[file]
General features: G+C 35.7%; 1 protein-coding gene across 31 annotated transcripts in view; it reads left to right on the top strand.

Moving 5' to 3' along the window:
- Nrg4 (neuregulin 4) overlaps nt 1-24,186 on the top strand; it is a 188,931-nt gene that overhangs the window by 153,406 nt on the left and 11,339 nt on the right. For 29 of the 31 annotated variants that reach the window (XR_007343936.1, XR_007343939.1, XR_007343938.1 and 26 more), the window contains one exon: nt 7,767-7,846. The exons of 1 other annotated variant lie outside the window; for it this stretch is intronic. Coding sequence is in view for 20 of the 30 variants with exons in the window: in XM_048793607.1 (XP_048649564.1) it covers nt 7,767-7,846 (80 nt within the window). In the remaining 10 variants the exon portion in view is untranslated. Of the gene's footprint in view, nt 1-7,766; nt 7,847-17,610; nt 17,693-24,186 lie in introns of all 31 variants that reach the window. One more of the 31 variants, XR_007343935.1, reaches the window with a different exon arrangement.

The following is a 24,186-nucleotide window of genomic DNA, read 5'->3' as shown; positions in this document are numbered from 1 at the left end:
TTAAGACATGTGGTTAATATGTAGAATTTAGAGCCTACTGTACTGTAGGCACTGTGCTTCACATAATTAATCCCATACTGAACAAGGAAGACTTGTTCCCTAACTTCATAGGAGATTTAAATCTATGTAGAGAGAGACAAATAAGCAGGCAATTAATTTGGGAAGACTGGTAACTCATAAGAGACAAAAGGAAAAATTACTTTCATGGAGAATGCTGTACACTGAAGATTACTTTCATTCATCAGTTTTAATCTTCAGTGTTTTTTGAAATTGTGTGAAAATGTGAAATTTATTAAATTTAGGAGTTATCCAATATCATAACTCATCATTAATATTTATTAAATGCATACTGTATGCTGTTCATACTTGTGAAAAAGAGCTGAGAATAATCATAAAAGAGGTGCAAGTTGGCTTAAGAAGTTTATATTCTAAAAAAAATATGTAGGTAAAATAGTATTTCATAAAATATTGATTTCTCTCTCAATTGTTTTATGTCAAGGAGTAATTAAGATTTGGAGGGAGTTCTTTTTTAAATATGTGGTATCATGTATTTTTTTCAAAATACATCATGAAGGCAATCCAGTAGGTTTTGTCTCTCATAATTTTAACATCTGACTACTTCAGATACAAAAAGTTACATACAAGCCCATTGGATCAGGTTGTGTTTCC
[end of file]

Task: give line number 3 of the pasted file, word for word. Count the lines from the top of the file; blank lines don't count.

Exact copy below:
- Nrg4 (neuregulin 4) overlaps nt 1-24,186 on the top strand; it is a 188,931-nt gene that overhangs the window by 153,406 nt on the left and 11,339 nt on the right. For 29 of the 31 annotated variants that reach the window (XR_007343936.1, XR_007343939.1, XR_007343938.1 and 26 more), the window contains one exon: nt 7,767-7,846. The exons of 1 other annotated variant lie outside the window; for it this stretch is intronic. Coding sequence is in view for 20 of the 30 variants with exons in the window: in XM_048793607.1 (XP_048649564.1) it covers nt 7,767-7,846 (80 nt within the window). In the remaining 10 variants the exon portion in view is untranslated. Of the gene's footprint in view, nt 1-7,766; nt 7,847-17,610; nt 17,693-24,186 lie in introns of all 31 variants that reach the window. One more of the 31 variants, XR_007343935.1, reaches the window with a different exon arrangement.